ABSTRACT: Background The most common forms of risk adjustment for pediatric and congenital heart surgery used today are based mainly on the estimated risk of mortality of the primary procedure of the operation. The goals of this analysis were to assess the association of patient-specific preoperative factors with mortality and to determine which of these preoperative factors to include in future pediatric and congenital cardiac surgical risk models. Methods All index cardiac operations in The Society of Thoracic Surgeons Congenital Heart Surgery Database (STS-CHSD) during 2010 through 2012 were eligible for inclusion. Patients weighing less than 2.5 kg undergoing patent ductus arteriosus closure were excluded. Centers with more than 10% missing data and patients with missing data for discharge mortality or other key variables were excluded. Rates of discharge mortality for patients with or without specific preoperative factors were assessed across age groups and were compared using Fisher’s exact test. Results In all, 25,476 operations were included (overall discharge mortality 3.7%, n = 943). The prevalence of common preoperative factors and their associations with discharge mortality were determined. Associations of the following preoperative factors with discharge mortality were all highly significant (p < 0.0001) for neonates, infants, and children: mechanical circulatory support, renal dysfunction, shock, and mechanical ventilation. Conclusions Current STS-CHSD risk adjustment is based on estimated risk of mortality of the primary procedure of the operation as well as age, weight, and prematurity. The inclusion of additional patient-specific preoperative factors in risk models for pediatric and congenital cardiac surgery could lead to increased precision in predicting risk of operative mortality and comparison of observed to expected outcomes.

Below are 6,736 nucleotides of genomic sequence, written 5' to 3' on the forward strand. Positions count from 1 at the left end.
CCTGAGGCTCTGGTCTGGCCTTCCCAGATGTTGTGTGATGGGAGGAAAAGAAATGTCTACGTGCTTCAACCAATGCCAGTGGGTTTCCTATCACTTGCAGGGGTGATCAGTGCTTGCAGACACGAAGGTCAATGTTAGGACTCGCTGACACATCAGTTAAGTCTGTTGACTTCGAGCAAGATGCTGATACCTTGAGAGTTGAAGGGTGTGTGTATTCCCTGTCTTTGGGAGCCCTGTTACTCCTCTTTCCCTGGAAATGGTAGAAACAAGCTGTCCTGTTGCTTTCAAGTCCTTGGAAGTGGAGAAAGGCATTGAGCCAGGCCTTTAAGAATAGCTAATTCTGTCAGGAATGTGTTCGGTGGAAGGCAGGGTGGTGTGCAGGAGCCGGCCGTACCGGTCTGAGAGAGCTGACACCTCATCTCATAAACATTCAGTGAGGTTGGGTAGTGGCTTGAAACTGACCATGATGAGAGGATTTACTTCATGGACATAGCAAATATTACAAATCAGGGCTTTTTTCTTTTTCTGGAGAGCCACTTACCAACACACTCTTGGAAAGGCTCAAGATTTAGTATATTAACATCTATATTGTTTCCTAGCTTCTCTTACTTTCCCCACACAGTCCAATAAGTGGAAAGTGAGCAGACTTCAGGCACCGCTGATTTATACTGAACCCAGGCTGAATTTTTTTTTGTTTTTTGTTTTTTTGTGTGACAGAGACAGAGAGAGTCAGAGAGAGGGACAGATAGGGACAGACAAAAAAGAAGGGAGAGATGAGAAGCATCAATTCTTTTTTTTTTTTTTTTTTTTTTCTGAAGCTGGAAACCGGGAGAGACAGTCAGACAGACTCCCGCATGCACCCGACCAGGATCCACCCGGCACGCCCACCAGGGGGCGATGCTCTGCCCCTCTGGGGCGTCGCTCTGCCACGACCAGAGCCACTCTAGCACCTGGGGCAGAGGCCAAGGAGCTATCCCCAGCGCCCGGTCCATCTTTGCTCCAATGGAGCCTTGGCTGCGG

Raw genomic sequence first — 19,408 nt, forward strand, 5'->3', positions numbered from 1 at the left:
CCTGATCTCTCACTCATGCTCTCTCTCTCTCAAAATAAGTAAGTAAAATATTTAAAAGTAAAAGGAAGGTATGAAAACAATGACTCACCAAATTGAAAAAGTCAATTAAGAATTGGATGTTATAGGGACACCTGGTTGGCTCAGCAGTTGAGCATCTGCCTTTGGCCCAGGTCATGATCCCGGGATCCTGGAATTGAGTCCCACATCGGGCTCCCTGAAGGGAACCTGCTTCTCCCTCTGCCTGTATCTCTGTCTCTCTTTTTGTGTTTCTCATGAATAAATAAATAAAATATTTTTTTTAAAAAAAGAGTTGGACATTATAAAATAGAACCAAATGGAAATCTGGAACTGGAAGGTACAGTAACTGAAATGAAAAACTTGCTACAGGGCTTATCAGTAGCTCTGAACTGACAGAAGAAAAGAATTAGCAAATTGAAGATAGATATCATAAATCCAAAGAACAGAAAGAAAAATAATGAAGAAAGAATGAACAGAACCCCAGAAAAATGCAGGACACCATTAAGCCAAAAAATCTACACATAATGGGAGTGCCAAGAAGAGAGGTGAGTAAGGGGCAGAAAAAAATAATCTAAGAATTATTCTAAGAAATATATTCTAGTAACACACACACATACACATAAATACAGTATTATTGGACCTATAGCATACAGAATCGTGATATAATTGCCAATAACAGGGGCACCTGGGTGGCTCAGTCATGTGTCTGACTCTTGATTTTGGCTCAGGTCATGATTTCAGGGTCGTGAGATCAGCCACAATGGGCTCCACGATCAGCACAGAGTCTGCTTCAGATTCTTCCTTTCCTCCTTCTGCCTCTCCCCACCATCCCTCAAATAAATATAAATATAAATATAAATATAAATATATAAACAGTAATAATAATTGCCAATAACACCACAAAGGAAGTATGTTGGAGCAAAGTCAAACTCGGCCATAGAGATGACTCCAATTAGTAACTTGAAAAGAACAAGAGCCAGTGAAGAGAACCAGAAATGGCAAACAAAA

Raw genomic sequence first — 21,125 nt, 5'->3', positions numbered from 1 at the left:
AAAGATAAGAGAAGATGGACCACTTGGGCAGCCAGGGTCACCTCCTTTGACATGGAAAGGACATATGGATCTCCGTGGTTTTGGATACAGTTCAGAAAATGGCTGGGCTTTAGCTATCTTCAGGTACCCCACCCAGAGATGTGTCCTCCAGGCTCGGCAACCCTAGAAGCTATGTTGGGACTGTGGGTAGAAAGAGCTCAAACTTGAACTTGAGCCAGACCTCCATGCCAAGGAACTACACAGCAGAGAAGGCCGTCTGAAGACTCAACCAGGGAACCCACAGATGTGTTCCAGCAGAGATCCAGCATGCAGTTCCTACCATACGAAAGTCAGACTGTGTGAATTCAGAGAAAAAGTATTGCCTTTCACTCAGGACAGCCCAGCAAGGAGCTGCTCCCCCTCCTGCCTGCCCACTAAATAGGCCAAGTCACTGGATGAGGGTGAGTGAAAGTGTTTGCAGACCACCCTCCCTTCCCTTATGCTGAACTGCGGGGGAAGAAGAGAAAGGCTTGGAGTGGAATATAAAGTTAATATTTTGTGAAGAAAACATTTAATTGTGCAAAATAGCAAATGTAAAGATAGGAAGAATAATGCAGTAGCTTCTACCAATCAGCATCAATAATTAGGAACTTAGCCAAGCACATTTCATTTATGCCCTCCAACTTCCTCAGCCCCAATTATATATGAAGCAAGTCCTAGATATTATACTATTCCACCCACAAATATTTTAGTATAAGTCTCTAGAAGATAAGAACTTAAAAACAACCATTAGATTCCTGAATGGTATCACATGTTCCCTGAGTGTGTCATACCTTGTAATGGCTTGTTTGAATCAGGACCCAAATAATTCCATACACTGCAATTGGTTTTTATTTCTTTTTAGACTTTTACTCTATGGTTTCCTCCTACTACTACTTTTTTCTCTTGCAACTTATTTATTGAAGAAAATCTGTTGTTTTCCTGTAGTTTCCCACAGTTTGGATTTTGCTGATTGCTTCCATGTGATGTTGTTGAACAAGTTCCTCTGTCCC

The Annals of Thoracic Surgery 09/2014; DOI:10.1016/j.athoracsur.2014.07.029 · 3.63 Impact Factor
  • David M Shahian, Frederick L Grover
    [Show abstract] [Hide abstract]
    ABSTRACT: Early risk models in cardiac surgery focused exclusively on coronary artery bypass grafting surgery (CABG), using pre-procedural variables to estimate the likelihood of in-hospital or 30-day mortality. These models were initially developed to assess provider performance, but they have subsequently been used for patient counseling, shared decision-making, and a variety of other applications. For provider profiling, the expected outcomes for all patients of a given hospital or surgeon, estimated from regional or national benchmarks, are aggregated to calculate the expected outcomes for their overall practice. These expected rates are compared with the observed outcomes to calculate standardized mortality ratios or rates.
    Circulation 08/2014; 130(12). DOI:10.1161/CIRCULATIONAHA.114.011983 · 14.95 Impact Factor
  • David M Shahian
    JAMA Internal Medicine 06/2014; 174(8). DOI:10.1001/jamainternmed.2014.155 · 13.25 Impact Factor
  • [Show abstract] [Hide abstract]
    ABSTRACT: -Reducing readmissions is a major healthcare reform goal, and reimbursement penalties are imposed for higher than expected readmission rates. Most readmission risk models and performance measures are based on administrative rather than clinical data.
    Circulation 06/2014; 130(5). DOI:10.1161/CIRCULATIONAHA.113.007541 · 14.95 Impact Factor
  • Infection Control and Hospital Epidemiology 06/2014; 35(6):737-40. DOI:10.1086/676436 · 3.94 Impact Factor
  • [Show abstract] [Hide abstract]